Date: 2020-10-06

Pastorate

(2,146 words)

Author(s): Walter, Peter | Weyel, Birgit | Oswalt, Julia | Schneider, Johann
1. To the 15th centuryThe term “pastorate” in English refers to the office of pastor, but the German term Pfarramt encompasses in a kind of personal union both the pastorate and the  rectory or parish house as the administrative center of a parish, which comprises either the faithful within a specific area (territorial parish) or belonging to a specific group (personal parish). (On the etymology of the German words  Pfarrei, “parish,” and  Pfarrer, “pastor,” see [4. 153]).The Christian parish (Congregation) of Roman late antiquity, whose territory was coextens…
Date: 2020-10-06

Pietism

(2,996 words)

Author(s): Breul, Wolfgang | Waczkat, Andreas | Schneider, Johann
1. Protestant churches 1.1. TerminologyThe term Pietism, from Latin  pietas (piety), came into use after the so-called Leipzig movement spearheaded by August Hermann Francke (1689/1690); it denoted the most significant religious reform movement within continental Protestantism after the Reformation. Adopting primarily pre-Reformation and radical 16th- and 17th-century ideas (Anabaptists; Spiritualism [Protestantism]), Pietism aimed to complement the reformation of doctrine with a “reformation of life.”Despite confessional, regional, and individual variati…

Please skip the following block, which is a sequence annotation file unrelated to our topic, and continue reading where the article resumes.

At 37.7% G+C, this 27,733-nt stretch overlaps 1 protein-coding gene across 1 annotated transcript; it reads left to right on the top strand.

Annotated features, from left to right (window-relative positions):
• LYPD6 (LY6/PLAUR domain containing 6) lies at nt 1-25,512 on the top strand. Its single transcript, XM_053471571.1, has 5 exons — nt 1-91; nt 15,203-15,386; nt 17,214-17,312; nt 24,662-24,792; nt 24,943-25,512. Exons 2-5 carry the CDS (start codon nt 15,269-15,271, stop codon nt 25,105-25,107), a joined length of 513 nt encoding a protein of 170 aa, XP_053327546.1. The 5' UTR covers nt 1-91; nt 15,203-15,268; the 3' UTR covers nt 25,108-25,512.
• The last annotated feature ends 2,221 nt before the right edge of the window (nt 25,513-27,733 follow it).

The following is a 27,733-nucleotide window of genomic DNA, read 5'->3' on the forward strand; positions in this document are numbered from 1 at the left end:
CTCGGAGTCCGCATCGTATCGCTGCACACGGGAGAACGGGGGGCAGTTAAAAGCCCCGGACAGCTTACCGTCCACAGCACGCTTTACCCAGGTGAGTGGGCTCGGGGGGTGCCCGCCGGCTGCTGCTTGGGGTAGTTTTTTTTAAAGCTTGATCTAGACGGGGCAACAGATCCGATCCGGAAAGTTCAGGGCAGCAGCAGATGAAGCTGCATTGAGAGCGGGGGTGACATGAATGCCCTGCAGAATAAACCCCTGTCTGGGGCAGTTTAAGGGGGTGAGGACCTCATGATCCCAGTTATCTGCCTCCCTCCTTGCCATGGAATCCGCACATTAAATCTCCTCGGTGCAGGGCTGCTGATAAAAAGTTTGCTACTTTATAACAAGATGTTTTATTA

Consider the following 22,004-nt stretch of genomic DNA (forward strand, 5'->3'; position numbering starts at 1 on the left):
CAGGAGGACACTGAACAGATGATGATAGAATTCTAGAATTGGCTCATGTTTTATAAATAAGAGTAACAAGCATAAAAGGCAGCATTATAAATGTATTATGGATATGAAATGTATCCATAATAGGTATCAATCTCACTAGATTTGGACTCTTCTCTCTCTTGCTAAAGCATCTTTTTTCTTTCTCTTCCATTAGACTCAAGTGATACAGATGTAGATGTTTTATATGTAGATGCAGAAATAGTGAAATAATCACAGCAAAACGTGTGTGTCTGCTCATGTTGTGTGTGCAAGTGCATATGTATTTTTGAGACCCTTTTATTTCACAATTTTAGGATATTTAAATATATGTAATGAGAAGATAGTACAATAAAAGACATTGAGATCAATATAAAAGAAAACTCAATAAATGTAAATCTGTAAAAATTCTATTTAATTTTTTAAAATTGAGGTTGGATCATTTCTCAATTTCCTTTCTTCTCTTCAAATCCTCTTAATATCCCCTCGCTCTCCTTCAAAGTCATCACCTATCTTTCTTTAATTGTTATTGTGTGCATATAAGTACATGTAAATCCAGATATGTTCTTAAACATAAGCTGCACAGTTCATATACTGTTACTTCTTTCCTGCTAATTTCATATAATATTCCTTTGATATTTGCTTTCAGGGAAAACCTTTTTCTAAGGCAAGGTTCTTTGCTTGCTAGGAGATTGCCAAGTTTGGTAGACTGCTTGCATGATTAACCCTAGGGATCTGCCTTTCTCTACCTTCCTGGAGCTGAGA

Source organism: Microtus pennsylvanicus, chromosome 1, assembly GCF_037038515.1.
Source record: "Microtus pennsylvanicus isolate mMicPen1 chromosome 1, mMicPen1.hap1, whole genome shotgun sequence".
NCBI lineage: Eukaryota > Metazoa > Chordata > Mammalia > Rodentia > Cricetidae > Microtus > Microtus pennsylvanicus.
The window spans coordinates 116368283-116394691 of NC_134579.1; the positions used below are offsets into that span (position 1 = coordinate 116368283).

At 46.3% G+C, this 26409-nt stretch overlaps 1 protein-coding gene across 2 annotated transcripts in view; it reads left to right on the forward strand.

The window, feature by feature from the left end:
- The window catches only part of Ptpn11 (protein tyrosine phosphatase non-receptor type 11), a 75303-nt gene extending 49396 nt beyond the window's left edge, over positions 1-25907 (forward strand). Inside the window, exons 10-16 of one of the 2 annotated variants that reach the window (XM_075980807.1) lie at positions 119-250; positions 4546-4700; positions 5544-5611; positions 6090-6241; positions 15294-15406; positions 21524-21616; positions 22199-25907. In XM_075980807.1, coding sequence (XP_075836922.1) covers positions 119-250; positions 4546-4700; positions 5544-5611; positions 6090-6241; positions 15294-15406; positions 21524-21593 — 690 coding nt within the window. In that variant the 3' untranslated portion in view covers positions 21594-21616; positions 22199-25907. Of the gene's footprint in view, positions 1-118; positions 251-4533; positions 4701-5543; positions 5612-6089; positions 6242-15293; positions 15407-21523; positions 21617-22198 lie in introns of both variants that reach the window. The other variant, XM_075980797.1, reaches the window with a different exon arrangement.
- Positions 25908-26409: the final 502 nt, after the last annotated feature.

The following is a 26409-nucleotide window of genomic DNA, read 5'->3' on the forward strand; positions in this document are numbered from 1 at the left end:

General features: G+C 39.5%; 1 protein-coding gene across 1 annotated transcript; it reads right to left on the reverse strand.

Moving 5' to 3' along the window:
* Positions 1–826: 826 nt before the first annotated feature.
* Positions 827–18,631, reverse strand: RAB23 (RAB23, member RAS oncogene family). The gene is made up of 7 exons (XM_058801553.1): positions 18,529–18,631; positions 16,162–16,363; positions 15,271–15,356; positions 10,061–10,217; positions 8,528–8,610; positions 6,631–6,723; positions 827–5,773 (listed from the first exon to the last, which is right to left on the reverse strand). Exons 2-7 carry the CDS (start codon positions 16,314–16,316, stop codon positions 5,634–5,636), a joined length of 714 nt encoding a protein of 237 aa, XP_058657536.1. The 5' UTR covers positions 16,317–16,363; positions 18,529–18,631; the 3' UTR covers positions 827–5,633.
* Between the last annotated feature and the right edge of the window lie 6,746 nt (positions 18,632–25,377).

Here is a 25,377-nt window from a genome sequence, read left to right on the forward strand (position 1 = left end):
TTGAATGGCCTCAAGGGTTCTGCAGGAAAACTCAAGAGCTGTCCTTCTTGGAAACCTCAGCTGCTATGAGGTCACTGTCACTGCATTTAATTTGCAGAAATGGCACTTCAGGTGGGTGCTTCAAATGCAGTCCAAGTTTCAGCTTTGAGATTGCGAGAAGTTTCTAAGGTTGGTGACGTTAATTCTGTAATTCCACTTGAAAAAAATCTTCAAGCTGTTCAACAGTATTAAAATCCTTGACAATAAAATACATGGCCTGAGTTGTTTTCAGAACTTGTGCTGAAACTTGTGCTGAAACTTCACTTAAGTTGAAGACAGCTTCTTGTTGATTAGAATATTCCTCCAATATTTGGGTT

Date: 2020-10-06

Exarch,

(165 words)

Author(s): Schneider, Johann
[German Version] Greek ἔξαρχος, leader, was originally a military rank (officer) in the Roman Empire. In the time of Justinian I, the exarch commanded a major, exposed army unit. From the 6th century onward, exarchs in the western Byzantine Empire were the military-administrative governors of a region called an exarchate (Ravenna…

Ordination and Post-Ordination Education and Training

(5,505 words)

Author(s): Bauer, Karl-Adolf | Rau, Stefan | Schneider, Johann | Pobee, John
[German Version] I. Early Church and Middle Ages – II. Protestantism (Germany) – III. Roman Catholic Church after Trent – IV. Orthodox Church – V. Non-Catholic Churches outside Germany I. Early Church and Middle Ages The New Testament contains scattered statements about the personal qualifications required of someone holding ministerial office in the church (e.g. 1 Tim 3:2–13; Tit 1:6–9) but says nothing about their training. Since the gospel implies understanding and address persons, the question of the theological education and…

Piety

(3,477 words)